The oldest horror stories are probably ghost stories, about the souls of the dead coming back to haunt us. Maybe we wronged them, maybe they wronged us, but there is unfinished business and the only way to put an end to the nightmare is to confront our pasts and admit to our shames. And ghost or no ghost, that’s scary as hell.
Ghost stories may have originated around a campfire, but ghost movies have populated the multiplex as well for over a century. Some of the best movies ever made have been tales of the supernatural, and that’s why – with films like Crimson Peak and Paranormal Activity: The Ghost Dimension coming out this Halloween season – we wanted to know: What are the best ghost movies ever?
We polled our critics – Crave’s William Bibbiani and Witney Seibold, and Collider’s Brian Formo – to find out which film, if they could only pick one, represent the height of this spooky genre. They all skewed towards the classics, but as usual, none of them could agree. Find out what they picked as the best ghost movies ever and come back next week for another highly debatable installment of Crave’s The Best Movie Ever!
The Best Ghost Movies List
Brian Formo’s Pick: The Innocents (1961)
20th Century Fox
There was a time when virgins did not survive in horror movies, and often their undoing came from the puritanical torment of not being able to do it. Obvious examples of this pre-Scream phenomena are Roman Polanski’s Repulsion and Robin Hardy’s The Wicker Man. A less obvious example is Jack Clayton and Truman Capote’s The Innocents. The Innocents, which Capote adapted from Henry James’ Turning of the Screw, seems to solely be about ghosts, but there’s some serious repression and a feminine recoil to the promiscuous boasting of men that gives the film an extra meaning to what we do in the shadows.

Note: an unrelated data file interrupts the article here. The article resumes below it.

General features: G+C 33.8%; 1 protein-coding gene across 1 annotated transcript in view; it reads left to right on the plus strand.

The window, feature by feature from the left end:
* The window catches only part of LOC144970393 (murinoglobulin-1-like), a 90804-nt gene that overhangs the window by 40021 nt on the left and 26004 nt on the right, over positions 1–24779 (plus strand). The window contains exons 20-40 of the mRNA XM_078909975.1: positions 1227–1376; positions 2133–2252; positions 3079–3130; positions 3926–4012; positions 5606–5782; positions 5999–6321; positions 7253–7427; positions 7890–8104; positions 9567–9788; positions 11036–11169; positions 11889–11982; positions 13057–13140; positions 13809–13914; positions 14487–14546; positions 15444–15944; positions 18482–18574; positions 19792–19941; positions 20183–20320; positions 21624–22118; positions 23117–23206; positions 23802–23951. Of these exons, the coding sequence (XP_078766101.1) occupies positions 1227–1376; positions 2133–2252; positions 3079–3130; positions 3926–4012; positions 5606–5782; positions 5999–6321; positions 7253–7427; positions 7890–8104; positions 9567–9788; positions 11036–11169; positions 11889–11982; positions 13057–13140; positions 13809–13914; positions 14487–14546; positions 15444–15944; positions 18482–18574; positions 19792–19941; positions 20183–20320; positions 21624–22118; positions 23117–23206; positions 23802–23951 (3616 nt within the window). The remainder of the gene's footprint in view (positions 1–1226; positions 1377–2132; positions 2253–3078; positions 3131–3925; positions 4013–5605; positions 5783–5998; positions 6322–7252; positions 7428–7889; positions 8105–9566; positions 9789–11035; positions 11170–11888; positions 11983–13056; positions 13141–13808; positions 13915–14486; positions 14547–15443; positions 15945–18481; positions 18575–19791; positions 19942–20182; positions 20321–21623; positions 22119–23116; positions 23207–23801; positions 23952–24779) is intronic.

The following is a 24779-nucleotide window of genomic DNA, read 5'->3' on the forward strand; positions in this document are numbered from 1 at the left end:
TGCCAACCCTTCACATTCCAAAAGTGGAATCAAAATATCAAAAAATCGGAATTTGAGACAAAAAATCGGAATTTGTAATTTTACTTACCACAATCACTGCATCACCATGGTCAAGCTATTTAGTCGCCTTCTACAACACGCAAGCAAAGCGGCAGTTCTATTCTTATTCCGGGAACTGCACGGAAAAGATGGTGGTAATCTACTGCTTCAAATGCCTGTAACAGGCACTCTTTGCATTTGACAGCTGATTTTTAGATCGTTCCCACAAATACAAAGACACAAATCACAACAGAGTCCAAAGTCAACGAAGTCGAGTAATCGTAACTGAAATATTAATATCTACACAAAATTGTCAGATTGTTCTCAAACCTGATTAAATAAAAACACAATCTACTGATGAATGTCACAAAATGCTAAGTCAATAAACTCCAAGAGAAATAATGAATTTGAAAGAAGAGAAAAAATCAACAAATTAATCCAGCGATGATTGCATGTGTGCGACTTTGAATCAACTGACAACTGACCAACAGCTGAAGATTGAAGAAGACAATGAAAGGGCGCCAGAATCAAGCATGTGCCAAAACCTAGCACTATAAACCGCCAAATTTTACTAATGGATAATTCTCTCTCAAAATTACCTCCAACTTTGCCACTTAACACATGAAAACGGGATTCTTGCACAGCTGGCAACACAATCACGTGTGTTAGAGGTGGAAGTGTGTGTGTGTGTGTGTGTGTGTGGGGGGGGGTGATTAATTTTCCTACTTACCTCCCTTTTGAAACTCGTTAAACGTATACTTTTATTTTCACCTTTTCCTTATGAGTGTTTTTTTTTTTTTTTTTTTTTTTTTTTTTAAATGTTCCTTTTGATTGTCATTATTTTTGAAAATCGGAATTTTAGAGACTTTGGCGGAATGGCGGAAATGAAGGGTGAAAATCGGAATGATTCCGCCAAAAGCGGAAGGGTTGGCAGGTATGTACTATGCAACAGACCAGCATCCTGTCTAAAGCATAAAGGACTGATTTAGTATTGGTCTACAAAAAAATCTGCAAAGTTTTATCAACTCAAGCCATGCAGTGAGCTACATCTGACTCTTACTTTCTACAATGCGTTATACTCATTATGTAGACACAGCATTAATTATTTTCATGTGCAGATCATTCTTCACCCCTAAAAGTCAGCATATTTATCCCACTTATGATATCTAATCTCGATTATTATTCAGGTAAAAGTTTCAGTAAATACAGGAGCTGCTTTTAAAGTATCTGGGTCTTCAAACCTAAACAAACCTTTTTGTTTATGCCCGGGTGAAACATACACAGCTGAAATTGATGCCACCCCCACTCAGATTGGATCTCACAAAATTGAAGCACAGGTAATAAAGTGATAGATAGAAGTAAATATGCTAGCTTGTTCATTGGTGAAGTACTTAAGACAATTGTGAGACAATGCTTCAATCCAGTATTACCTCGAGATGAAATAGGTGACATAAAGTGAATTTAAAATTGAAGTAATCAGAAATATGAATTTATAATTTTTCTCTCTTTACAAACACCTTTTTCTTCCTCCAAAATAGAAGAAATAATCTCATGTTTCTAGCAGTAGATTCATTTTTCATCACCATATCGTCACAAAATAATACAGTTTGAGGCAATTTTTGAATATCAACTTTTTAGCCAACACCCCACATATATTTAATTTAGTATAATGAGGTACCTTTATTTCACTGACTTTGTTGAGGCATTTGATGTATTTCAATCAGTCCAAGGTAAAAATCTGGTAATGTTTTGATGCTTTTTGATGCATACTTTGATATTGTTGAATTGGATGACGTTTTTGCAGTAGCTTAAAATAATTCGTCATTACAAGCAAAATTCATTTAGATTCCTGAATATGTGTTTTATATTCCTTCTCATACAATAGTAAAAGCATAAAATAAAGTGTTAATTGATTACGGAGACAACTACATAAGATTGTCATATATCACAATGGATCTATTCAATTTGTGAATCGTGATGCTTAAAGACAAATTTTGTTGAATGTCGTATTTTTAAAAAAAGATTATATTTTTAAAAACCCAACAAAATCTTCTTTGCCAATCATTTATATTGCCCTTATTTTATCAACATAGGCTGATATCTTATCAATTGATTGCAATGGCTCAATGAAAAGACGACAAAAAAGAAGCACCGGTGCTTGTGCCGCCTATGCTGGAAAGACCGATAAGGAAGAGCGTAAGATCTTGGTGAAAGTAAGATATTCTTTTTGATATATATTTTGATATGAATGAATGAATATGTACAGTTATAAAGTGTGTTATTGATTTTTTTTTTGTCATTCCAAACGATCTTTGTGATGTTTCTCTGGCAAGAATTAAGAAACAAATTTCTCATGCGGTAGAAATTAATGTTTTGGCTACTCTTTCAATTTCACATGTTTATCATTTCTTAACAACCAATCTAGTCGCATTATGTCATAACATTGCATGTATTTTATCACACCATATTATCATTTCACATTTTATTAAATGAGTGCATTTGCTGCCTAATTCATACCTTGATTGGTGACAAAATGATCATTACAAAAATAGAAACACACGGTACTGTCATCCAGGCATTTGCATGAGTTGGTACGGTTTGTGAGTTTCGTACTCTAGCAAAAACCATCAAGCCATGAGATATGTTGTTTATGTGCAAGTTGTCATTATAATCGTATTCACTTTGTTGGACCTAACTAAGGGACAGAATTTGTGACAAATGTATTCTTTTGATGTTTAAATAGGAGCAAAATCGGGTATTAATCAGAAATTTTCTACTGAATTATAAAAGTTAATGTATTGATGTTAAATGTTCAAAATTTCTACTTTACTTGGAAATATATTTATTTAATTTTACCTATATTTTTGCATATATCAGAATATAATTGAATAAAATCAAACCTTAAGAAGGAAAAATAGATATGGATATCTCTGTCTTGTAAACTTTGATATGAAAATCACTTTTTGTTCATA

And there are shadows here, my friends. The Innocents is one of the most evocatively shot horror films of all time. Color was already standard for film by 1961, yes, but this gothic tale was shot in black and white. It heightens the creepy shadows and makes the candle flickers look much more unpredictable, sure, but it also highlights the silliness of puritanism or any belief system that is staunchly black and white, right and wrong. Such systems that block and shame desire manifest themselves in other forms, and in The Innocents that repression manifests itself as ghosts. A governess (a career best Deborah Kerr) believes that the spirits of the grounds previous servants will inhabit the bodies of the children in the house. The governess begins to have ghostly sightings almost immediately after pushing aside her desire for the Uncle (Michael Redgrave), whose robust tales of fornication make her pearly skin become rouge (even visible in black and white!).
We do see ghosts in Clayton’s film, but we never actually know if they are actually there or just in the mind of the governess. And that is the eeriest effect imaginable in one of the eeriest films ever made. The Innocents is a horror film that elevates the woman-going-crazy sub-genre because we never actually know if she’s crazy.
William Bibbiani’s Pick: The Haunting (1963)
Sometimes I wonder if the whole concept of ghosts is a symptom of our imperfect minds, which seek patterns where there are none to be found, and project greater meaning on shadows in the dark. You are alone in the house, you hear a noise you can’t quite make out, and you automatically assume it’s the grim specter of a murdered resident, or your vengeful relative, or something else that’s out to get you… you… YOU.